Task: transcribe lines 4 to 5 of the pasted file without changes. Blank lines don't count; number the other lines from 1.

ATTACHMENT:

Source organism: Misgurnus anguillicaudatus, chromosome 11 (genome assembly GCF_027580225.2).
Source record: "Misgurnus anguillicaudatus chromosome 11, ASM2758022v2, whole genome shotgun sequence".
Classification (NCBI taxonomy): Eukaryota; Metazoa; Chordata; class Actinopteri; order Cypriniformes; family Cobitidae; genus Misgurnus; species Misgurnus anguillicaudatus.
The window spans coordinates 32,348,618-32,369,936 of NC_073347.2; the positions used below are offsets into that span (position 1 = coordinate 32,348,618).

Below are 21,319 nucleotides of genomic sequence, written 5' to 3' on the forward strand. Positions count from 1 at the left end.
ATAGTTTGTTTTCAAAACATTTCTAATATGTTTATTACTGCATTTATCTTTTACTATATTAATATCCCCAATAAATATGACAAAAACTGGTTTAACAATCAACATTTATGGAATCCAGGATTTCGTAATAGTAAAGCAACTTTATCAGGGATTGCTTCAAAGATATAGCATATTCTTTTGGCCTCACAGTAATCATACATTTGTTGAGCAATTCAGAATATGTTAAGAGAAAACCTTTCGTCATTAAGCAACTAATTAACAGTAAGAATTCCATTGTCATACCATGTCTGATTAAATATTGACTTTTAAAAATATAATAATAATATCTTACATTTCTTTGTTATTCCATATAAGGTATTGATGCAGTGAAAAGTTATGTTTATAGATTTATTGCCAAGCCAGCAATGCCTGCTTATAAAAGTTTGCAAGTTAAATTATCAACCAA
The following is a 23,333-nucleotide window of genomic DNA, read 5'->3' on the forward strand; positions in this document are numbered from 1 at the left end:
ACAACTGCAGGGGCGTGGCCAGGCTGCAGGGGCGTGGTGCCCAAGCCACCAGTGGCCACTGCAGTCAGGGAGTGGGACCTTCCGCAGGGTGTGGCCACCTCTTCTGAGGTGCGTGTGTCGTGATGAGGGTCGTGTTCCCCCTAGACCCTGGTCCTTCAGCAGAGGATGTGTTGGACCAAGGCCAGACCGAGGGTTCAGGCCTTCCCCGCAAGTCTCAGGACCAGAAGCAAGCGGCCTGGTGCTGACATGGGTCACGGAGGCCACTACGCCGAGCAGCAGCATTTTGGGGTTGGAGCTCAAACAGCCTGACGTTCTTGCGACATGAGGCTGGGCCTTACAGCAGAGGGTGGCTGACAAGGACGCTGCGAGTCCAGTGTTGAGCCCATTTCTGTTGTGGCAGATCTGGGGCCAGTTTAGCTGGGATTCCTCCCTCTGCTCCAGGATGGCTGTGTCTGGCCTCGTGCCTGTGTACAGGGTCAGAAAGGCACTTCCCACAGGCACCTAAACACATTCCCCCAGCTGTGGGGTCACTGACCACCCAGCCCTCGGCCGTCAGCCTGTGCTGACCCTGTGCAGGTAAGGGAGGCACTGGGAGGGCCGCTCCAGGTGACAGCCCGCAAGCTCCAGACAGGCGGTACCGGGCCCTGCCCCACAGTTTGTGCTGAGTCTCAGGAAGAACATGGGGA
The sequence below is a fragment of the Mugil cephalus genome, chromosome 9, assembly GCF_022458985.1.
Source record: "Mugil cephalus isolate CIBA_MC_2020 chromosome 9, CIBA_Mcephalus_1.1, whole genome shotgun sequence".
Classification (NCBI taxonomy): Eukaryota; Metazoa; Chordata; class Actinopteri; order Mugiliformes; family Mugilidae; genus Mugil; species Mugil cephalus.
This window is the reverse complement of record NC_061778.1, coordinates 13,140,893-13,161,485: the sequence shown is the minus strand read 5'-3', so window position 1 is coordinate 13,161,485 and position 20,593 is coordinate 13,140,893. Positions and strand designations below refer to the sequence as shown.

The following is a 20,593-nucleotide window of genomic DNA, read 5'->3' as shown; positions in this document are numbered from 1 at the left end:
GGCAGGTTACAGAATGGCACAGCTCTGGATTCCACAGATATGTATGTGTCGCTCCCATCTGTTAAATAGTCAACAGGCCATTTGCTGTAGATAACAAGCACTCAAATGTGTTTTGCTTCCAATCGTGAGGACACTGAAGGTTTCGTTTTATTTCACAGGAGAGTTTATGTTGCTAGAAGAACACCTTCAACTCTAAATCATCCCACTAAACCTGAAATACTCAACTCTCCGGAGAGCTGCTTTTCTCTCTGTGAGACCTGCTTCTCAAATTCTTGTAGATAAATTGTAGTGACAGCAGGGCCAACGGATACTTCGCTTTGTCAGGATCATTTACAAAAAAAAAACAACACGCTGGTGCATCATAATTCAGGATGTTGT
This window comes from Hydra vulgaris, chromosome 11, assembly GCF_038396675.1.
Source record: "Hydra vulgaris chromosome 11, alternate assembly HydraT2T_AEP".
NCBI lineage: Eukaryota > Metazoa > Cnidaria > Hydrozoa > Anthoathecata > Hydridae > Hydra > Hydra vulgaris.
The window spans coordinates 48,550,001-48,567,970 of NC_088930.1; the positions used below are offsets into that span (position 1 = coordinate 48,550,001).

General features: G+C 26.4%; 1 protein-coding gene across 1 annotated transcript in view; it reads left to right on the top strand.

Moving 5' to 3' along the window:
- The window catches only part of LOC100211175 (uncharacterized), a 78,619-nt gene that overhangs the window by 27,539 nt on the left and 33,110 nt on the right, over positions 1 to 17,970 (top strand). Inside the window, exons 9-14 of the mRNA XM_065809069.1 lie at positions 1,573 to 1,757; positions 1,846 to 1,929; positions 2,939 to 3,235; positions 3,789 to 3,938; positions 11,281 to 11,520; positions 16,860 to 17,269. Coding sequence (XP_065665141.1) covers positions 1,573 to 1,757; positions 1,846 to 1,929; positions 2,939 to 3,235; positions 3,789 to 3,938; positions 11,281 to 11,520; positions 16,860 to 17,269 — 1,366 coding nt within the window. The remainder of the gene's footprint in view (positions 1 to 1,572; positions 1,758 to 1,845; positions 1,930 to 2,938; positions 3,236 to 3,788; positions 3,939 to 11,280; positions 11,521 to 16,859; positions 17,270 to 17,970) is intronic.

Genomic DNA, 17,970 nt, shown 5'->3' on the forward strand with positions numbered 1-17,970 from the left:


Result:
The window spans coordinates 32,348,618-32,369,936 of NC_073347.2; the positions used below are offsets into that span (position 1 = coordinate 32,348,618).

Below are 21,319 nucleotides of genomic sequence, written 5' to 3' on the forward strand. Positions count from 1 at the left end.